Risk Managment

Forex and Contracts-For-Difference (CFD) trading uses leverage, which can greatly multiply your profit or loss. The larger the potential profit, the greater the risk. In fact, before starting to trade Forex and CFD, you need to understand that risk acceptance is a prerequisite for leveraged trading.

What is risk management?

Your profit opportunities are always connected to comparable risks. Forex risk management can be seen as a brief-case containing numerous instruments, which you can use to help keep your trading losses low and potential gain high.

Forex trading risk management is based on four important principles, including:

  • Recognizing Forex risks

  • Analyzing and evaluating those risks

  • Finding solutions to reduce those risks

  • Managing and applying those solutions consistently.

Assessing the market is a primary focal point for new and seasoned traders. Yes the right market position is important – but experienced traders consider risk management equally important.

Leverage effect

One of the main reasons for choosing to trade Forex and CFD is access to leverage. Why? Because leverage offers a reduced margin requirement when compared to a full investment - you put in less to potentially gain more. But remember, if the market does not react your way, you can also lose more too.

CIM Found offers Forex trading leverage of up to 1:30 for Retail clients and and 1:500 for Professional clients. For example at a leverage of 100-to-one, you can move 10,000 USD with a margin of just 100 USD.

The higher the leverage, the faster you gain profit or loss. If you lose, it may be because of over leveraging - meaning you chose a leverage level with a risk too high for you to manage. While trading with smaller investments is an attractive option for avoiding over-leveraging, it also reduces your potential profit. So, always carefully select your leverage according to your account volume.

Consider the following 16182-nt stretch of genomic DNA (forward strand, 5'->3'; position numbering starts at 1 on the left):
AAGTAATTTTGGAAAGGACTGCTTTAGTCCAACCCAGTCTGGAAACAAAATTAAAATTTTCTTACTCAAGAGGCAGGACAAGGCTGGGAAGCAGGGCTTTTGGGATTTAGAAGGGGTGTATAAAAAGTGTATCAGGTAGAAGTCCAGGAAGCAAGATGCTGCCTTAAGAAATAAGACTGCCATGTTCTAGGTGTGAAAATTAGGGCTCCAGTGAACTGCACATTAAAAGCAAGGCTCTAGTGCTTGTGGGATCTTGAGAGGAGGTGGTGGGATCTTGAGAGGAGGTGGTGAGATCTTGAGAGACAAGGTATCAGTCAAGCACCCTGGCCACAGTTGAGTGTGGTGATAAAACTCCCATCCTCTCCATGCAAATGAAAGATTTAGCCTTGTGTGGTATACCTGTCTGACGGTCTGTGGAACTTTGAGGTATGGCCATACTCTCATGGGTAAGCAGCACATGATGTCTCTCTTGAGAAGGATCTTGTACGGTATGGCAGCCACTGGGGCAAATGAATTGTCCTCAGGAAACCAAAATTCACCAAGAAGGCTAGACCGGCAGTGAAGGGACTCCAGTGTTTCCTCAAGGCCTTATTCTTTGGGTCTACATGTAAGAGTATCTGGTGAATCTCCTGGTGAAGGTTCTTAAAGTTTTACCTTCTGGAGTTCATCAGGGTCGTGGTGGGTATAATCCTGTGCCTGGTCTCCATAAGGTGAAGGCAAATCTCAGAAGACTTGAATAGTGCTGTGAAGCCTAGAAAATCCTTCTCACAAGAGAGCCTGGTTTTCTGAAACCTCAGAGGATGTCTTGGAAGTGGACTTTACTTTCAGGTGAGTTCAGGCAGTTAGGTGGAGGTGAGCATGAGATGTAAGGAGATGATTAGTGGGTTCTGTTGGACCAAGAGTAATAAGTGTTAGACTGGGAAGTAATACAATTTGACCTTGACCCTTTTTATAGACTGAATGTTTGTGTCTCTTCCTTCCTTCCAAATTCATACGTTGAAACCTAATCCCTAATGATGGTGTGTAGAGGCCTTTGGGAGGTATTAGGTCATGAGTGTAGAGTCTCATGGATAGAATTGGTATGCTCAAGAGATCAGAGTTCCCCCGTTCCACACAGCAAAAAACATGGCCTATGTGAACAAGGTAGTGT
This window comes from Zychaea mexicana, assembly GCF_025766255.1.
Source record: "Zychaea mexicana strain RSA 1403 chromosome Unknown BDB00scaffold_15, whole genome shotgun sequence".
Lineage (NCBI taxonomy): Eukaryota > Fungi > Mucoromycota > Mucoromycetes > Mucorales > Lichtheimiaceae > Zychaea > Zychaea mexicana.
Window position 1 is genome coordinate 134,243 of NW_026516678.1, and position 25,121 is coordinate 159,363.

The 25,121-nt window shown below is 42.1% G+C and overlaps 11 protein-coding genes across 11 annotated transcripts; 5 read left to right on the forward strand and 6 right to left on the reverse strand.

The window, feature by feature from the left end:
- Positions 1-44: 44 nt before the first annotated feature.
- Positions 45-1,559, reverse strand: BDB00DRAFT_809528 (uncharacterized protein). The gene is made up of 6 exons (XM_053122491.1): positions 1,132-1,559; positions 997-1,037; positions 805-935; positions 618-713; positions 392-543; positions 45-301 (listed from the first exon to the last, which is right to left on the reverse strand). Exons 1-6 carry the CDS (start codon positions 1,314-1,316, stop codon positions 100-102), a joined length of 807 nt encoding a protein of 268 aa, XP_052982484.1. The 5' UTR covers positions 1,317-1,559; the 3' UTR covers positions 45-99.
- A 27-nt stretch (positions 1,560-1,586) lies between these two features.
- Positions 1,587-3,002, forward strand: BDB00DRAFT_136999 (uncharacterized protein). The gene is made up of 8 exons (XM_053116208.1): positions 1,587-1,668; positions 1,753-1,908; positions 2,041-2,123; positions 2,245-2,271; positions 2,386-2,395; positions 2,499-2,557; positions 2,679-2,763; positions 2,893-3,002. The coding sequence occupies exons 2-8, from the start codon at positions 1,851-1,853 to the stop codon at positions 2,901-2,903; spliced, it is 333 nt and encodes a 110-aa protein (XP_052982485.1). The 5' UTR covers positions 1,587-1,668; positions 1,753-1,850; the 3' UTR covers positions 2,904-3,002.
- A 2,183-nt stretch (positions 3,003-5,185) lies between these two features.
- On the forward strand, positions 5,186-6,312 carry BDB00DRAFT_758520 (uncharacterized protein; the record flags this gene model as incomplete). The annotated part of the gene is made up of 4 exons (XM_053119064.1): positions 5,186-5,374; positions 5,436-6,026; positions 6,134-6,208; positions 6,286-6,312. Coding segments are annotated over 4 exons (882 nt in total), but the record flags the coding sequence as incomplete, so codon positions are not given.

Inaccurate market assessment

Forex and CFD trading is subject to consistent market movements and every order starts slightly in the negative because the spread (the difference between bid and ask price) gets deducted on order opening. With these points in mind, it`s little wonder that your market assessment won`t always be right and you will sometimes lose profit. But how much you lose, can be controlled by setting a stop loss mechanism at the final level you are prepared to accept loss. However, bear in mind that setting stop losses too narrowly, might lead to your order being closed on a minimal market movement.

The market is constantly influenced by news, opinions, trends and political decisions in milliseconds. Two examples from the many options, are:

  • An influential central bank announcing a major interest rate decision, can cause huge gaps on the trade chart within seconds/

  • A professional market player employs large funds to intentionally cause a significant shift in a particular market.

Even if you are actively paying attention to the market, it is not humanly possible to know every change before it happens. Our point? Set up automated stop mechanisms like the stop loss, to close your trading order for you. But remember, the stop loss cannot help you completely avoid loss - just indicate when action can be taken to reduce it.